by Allison Levine
“When visiting Sonoma, where does one get started wine tasting? As a region, Sonoma County encompasses more than fifty miles from Carneros in the south to Cloverdale in the north. It is home to seventeen American Viticultural Areas (AVAs). Some are well-known such as Russian River Valley, Dry Creek Valley and Alexander Valley, to name a few, and others are lesser known such as Moon Mountain, Fort-Ross Seaview and Green Valley. Sonoma is home to the state of California’s oldest commercial winery, Buena Vista, as well as the oldest continuously operating family winery, Gundlach Bundschu. And, there are more than 425 wineries on almost 60,000 acres. That means there are a lot decisions to be made before you start a Sonoma wine tasting adventure.
Unlike Sonoma’s neighbor to the east, Napa, where there are wineries located off of the main highway, many of the wineries in Sonoma are spread throughout the valley. So where do you begin? It is easier to find some of the bigger known wineries in the county, but seeking out small and medium sized boutique wineries is what I prefer to do. Here are eleven Sonoma wine tasting finds that are worth a visit throughout the valley.”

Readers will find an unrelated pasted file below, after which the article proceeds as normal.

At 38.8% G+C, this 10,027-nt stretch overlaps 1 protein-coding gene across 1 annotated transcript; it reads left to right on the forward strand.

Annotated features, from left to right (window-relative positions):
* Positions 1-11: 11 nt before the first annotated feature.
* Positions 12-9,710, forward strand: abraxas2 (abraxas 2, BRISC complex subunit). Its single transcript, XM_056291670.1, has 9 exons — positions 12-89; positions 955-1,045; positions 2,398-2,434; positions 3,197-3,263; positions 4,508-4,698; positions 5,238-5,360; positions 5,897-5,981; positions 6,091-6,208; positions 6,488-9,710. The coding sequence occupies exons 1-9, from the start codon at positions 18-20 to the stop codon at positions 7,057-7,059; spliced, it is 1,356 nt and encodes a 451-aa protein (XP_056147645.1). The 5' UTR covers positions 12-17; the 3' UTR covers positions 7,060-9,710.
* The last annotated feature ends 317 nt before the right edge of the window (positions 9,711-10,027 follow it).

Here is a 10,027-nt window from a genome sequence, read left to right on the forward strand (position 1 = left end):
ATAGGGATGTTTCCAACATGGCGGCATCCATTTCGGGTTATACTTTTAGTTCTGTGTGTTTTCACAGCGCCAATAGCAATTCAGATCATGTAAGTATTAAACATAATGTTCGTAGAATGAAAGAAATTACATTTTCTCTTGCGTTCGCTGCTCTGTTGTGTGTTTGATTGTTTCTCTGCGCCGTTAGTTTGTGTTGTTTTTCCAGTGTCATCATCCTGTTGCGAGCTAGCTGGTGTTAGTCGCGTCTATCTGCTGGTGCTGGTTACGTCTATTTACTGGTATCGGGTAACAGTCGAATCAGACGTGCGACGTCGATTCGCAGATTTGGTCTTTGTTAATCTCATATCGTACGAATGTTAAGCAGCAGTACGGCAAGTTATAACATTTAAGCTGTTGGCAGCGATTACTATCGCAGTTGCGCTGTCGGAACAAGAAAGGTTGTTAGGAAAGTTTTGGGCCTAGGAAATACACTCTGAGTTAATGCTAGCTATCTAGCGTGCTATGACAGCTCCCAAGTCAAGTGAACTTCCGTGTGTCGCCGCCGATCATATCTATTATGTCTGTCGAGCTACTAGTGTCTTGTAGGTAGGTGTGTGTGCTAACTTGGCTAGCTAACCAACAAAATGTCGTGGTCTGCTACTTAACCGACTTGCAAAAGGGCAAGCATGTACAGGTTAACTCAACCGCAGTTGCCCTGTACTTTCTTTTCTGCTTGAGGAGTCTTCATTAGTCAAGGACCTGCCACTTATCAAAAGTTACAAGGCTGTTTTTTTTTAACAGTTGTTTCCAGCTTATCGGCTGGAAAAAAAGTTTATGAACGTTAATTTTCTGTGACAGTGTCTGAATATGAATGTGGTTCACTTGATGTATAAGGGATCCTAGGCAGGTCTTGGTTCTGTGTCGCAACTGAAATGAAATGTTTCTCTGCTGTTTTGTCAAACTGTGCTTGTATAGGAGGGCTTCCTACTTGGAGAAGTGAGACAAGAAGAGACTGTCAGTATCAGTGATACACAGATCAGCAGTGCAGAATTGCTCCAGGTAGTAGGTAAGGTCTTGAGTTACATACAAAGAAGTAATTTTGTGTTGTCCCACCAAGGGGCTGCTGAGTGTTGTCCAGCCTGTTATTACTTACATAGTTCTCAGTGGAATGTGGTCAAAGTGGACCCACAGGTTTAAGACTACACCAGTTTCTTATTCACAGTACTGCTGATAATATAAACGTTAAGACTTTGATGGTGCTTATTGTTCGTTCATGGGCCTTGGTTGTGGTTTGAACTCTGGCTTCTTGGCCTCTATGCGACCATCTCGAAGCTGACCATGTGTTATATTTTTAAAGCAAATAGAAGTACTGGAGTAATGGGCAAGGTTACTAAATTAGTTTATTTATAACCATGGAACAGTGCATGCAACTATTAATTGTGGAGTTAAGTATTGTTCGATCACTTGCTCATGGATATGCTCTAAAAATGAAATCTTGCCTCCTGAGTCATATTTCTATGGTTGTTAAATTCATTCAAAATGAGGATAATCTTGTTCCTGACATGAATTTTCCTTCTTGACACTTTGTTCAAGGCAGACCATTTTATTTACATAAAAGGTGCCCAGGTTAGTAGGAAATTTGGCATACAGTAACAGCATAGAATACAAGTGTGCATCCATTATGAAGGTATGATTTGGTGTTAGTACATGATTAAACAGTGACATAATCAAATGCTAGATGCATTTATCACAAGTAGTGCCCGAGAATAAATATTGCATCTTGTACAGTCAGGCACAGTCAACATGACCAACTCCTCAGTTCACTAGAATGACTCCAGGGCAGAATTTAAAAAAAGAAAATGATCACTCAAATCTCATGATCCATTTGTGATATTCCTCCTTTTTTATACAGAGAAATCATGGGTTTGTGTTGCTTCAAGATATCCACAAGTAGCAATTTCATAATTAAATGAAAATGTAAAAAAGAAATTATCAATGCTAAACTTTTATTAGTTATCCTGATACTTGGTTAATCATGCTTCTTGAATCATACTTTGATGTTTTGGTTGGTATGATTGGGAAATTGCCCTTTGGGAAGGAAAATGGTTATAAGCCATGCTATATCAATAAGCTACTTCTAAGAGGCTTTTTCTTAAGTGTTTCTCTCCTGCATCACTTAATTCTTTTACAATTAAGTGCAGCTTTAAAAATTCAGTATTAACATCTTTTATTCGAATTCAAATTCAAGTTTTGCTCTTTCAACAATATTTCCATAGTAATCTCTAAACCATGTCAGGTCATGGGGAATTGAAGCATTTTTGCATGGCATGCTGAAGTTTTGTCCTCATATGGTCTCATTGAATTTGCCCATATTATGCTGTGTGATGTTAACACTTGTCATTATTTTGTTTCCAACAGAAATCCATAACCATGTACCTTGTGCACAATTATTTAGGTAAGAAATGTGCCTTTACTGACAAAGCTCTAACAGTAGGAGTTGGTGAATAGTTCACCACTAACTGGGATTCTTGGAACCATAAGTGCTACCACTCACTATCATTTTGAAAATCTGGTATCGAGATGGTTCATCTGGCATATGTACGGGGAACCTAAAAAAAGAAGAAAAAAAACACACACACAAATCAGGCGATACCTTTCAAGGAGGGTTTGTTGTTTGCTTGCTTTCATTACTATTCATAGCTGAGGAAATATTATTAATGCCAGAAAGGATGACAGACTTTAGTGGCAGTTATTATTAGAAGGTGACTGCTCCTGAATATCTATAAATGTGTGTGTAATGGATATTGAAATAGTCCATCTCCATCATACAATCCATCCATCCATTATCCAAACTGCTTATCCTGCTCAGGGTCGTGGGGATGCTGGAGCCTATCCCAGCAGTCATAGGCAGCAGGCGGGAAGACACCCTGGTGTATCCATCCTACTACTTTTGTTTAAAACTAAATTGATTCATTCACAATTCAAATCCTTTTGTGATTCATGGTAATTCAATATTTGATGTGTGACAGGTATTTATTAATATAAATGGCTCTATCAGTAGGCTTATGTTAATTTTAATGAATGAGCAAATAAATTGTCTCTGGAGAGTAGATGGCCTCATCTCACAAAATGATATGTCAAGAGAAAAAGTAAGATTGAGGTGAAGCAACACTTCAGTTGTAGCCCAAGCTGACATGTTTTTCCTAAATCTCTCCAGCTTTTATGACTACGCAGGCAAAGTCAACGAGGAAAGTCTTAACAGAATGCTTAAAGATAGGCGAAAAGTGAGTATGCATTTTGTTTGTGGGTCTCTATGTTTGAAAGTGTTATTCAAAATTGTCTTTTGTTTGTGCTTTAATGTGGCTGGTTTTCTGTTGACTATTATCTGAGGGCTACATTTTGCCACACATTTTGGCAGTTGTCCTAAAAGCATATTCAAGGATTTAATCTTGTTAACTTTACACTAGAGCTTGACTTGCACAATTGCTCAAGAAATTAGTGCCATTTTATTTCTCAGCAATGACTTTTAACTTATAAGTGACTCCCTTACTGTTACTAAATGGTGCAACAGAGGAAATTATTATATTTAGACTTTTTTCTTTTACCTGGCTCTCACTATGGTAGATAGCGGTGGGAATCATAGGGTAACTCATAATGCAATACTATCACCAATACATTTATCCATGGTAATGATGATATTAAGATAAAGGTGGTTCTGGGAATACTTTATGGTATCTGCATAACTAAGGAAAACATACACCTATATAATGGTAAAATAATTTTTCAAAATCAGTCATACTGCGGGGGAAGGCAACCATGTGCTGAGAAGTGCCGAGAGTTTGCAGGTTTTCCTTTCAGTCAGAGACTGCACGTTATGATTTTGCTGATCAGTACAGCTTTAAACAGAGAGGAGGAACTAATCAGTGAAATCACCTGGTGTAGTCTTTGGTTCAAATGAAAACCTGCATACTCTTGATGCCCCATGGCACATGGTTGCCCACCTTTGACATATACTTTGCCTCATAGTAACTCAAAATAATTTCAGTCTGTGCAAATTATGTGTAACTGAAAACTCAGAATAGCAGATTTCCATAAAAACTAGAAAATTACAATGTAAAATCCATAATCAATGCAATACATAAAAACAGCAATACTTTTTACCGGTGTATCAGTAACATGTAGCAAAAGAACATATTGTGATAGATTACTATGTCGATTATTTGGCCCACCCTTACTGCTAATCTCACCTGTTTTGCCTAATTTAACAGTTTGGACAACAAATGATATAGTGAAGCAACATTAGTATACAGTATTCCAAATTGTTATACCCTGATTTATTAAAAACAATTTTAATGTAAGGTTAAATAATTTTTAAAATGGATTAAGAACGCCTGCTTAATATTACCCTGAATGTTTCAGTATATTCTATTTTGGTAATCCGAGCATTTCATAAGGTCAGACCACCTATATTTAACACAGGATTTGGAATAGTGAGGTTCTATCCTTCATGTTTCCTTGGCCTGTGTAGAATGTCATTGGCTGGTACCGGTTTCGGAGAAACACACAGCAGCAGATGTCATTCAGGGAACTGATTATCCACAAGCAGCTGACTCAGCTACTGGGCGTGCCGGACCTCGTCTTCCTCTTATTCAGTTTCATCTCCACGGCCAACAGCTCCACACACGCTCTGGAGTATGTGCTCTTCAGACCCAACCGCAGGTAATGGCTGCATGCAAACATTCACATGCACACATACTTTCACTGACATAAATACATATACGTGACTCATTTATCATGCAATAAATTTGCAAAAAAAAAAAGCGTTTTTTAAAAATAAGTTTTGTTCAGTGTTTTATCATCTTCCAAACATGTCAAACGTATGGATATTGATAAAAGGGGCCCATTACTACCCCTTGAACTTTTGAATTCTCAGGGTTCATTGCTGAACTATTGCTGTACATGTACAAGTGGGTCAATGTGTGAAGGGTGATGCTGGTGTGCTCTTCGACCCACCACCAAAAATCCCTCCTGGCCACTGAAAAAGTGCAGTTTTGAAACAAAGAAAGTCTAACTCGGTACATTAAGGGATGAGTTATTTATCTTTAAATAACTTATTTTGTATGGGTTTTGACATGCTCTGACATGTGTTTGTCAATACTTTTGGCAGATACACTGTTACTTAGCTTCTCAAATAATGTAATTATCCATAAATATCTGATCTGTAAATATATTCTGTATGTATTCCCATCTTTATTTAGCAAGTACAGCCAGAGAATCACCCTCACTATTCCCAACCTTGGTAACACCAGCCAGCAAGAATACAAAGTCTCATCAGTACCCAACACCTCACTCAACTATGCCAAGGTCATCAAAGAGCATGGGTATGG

MacRostie Winery and Vineyards
“MacRostie Winery was originally opened in 1987 by Steve MacRostie. A visionary, MacRostie was one of the first people to plant in the fog-shrouded vineyards of Sonoma County. After thirty years, he sold to Distinguished Vineyards and Wine Partners in 2011 but still guides the winemaking along with winemaker Heidi Bridenhagen.
MacRostie produces pinot noir and chardonnay from numerous sites including the fifty-eight acres from the Wildcat Mountain Vineyard that was planted in 1998. In February 2015, MacRostie Winery opened the winery and tasting room on Westside Road.
Sitting on twenty-eight acres, thirteen of which are planted to pinot noir, the Estate House is a modern facility with views overlooking Sonoma County. From the moment you walk up and are greeted with a glass of chardonnay to sitting on the patio or in the living room, you may never want to leave.”